Other stories filed under OPINION
Politics in the Classroom PRO/CON
September 16, 2015
The primary election is just months away, yet I have found few students who are even aware that there is an upcoming election. Unaware of the real issues of today, the students of this generation are clueless of what really goes on in the political world and are instead only interested in the comedy that is Donald Trump. There is no one to blame for this other than the students themselves.
However, teachers could help change this if they would discuss politics openly with their students, without of course, pushing their views on students. Yet, teachers are hesitant to candidly the subject, as politics remain a topic that can be controversial.
This is a mistake. Teachers should feel free to discuss political issues. As citizens of America, they have the right to free speech just like every other person in the country.
High school students should be intelligent enough not to accept their teacher’s opinion as truth on politics. Travis Rother, a civics teacher at Chanhassen High School in Minnesota, provides his students with some of his different political views, but he does it knowing that there won’t be any hard feelings.
“There are those rare instances where things come up and it feels right in the four walls of your classroom and the environment you’ve crafted,” Rother said to the StarTribune in Minnesota. “I’m extremely comfortable that [my students] are not going to decide ‘I’m a Democrat because Mr. Rother’s a Democrat.’”
With this sense of security, teachers should do what they’re paid to do: teach students and inform them about the world around them. Teachers can’t educate children to the fullest potential if they’re being censored on real life political views.
Ultimately, the discussion of political subjects inside a classroom would also bring more awareness of the real world to their students. They would benefit from discussions in the classroom on political matters.
Students are the country’s future voters, so it would be very valuable to have them be well-informed on current political news. The more informed they are, the more capable they’ll be in making decisions when they reach 18. Shouldn’t future voters be when they make their political choices?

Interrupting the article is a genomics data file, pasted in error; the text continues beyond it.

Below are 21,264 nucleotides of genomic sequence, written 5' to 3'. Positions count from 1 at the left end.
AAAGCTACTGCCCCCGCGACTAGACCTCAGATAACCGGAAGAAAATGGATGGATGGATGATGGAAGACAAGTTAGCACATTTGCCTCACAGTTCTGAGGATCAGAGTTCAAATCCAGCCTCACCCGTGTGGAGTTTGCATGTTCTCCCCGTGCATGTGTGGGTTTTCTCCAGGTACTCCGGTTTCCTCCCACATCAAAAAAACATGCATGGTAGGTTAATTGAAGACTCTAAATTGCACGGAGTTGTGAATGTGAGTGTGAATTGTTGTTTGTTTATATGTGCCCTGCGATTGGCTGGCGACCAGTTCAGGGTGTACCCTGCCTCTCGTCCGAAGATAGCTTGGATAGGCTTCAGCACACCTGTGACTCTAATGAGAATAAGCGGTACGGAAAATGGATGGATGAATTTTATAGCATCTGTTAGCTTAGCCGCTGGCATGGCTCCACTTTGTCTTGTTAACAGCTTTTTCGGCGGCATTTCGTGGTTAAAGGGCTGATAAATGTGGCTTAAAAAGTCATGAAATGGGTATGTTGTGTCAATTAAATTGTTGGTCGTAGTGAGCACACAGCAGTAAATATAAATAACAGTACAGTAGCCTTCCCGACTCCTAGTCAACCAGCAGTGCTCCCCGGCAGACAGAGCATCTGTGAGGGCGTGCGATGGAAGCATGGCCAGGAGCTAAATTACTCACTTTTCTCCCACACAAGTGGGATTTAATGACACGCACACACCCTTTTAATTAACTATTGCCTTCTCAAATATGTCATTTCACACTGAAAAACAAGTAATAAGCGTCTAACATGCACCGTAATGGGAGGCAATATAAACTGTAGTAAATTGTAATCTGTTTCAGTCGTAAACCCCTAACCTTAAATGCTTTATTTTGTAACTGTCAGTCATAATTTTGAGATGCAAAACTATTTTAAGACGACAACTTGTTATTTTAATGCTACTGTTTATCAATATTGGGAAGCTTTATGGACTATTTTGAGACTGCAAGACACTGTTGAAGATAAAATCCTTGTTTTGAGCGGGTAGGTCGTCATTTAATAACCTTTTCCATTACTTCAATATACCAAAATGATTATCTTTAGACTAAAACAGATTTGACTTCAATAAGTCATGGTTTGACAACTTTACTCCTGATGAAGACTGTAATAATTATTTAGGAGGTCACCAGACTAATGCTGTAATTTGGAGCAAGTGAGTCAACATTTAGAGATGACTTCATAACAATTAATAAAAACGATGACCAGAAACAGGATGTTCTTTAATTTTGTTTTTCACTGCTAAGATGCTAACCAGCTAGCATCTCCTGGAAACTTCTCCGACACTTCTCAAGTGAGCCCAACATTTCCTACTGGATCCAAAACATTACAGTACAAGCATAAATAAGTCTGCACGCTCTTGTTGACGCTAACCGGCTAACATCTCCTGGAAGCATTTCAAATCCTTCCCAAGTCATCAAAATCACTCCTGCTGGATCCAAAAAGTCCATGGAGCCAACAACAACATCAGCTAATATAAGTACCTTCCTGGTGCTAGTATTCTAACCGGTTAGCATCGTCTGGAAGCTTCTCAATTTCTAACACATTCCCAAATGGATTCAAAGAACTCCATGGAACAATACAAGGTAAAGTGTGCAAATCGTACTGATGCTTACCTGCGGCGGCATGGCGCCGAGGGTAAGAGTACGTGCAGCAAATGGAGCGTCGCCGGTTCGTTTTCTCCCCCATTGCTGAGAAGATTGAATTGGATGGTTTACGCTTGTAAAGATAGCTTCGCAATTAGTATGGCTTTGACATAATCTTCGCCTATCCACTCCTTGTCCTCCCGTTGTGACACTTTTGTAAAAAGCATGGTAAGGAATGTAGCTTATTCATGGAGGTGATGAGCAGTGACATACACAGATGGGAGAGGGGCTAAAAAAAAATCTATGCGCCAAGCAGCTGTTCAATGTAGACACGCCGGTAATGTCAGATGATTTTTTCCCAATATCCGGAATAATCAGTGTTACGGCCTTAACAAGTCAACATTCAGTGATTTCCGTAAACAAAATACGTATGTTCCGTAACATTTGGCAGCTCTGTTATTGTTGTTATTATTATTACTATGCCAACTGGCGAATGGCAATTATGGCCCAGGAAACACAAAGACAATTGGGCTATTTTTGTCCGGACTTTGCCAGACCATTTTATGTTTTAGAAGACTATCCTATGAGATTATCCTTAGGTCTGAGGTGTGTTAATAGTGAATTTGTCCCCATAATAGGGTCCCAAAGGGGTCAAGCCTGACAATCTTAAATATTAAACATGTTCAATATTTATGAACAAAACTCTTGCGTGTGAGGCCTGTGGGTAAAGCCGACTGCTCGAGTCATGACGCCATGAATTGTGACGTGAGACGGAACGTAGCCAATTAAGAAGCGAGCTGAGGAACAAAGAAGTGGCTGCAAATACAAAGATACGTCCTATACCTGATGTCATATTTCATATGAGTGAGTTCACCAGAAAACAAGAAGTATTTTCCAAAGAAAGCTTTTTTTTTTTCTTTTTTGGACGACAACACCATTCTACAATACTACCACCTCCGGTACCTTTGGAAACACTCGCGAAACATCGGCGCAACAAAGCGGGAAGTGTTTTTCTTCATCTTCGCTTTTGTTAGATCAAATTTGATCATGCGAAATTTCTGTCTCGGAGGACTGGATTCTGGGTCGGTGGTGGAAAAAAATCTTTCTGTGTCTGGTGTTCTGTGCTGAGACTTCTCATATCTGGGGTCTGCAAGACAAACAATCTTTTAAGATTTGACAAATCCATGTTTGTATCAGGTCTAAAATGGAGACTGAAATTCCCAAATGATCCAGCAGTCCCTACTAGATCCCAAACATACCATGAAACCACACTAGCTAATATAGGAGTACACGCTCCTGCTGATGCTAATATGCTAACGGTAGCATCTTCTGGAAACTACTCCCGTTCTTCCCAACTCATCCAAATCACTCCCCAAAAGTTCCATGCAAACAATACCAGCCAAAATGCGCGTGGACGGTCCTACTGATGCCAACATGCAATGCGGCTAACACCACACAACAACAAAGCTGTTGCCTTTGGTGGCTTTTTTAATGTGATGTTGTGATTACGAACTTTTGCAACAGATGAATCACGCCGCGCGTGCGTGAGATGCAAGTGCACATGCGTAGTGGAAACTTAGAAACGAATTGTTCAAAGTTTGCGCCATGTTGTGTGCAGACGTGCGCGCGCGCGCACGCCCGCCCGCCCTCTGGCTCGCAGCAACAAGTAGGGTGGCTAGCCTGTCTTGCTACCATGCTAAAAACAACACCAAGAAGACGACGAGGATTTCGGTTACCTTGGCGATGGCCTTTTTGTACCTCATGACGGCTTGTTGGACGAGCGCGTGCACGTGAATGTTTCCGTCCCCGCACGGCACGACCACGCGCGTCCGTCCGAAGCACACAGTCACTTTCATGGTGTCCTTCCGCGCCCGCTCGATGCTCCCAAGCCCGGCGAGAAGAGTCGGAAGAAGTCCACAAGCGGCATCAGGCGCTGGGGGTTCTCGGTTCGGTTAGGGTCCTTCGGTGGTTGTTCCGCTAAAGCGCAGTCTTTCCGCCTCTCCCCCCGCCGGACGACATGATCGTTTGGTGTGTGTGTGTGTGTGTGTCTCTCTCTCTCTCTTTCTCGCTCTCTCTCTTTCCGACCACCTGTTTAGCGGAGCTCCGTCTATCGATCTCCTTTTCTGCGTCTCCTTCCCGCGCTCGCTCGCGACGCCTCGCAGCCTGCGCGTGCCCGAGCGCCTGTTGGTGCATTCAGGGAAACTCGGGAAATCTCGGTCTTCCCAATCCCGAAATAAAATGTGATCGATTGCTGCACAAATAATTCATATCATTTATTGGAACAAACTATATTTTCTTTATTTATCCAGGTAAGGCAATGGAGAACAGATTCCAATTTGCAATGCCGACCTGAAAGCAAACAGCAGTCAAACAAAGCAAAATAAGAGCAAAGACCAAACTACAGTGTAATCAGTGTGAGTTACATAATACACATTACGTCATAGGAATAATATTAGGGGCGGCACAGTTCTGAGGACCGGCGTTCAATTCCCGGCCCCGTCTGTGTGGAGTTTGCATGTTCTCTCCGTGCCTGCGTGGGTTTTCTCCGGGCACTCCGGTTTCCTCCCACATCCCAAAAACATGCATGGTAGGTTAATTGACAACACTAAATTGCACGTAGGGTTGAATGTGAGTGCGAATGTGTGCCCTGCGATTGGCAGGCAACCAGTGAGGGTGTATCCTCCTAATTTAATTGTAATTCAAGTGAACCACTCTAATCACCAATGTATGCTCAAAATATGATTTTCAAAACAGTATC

All in all, teachers’ First Amendment rights should not cause any turmoil in the classroom if they choose to speak their minds. As facilitators, they can involve students in political conversations, allowing them to gain insight into the world.
With each prominent political issue, students face the responsibility of developing their opinions and learning to argue them. The voices of their teachers are unnecessary and inappropriate during a time when students are just beginning to formulate their own political views.
Despite the fact that it is traditionally frowned upon for teachers to share their political views in the classroom, many still continue to do it. The many conflicts, which are kindled by this kind of behavior, could be easily prevented. It is in everyone’s best interest for teachers to simply refrain from bringing politics into a class discussion.
Part of the job of a teacher is giving students the knowledge necessary for them to form their own opinions, not teaching them a certain way of looking at a topic. A teacher who shares his or her political views not only distracts the students, but also takes away time in which they could be speaking objectively about things relevant to the education of students.
In addition, a classroom is a place of education, a place where students should feel comfortable sharing their views. Should a teacher assert his or her opinions on a political topic, students may be too afraid to voice opinions that challenge those of the teacher for fear of possible consequences. The prospect of creating a bad relationship with a teacher or receiving a lower grade will burden them each time they consider arguing their views in class. This creates an unhealthy environment in the classroom that could very possibly inhibit a student’s future participation and growth.
Additionally, if teachers do not talk about religion in fear of offending a student and their family, then the same can be said for politics.
Meanwhile, a teacher’s job is to teach, not to preach. When they cross the thin line that separates the two, a problem arises. Because teachers are placed in a position of authority in classrooms, students that hardly even understand the political subject at hand are prone to accepting their teacher’s views.
Those who support teachers speaking about their political views in the classroom do so thinking that it will improve the student’s political awareness. However, they are missing a vital point: students will not be sincerely educated in politics, but rather only in the view the teacher is presenting.
For a teacher, sharing political views is a far more personal act than wearing a jersey from a favorite sports team or displaying the banner of a favorite college. Teachers with strong opinions may struggle to separate their opinions from lesson plans, but it is an imperative part of their job. Their personal political views have absolutely no place in the classroom.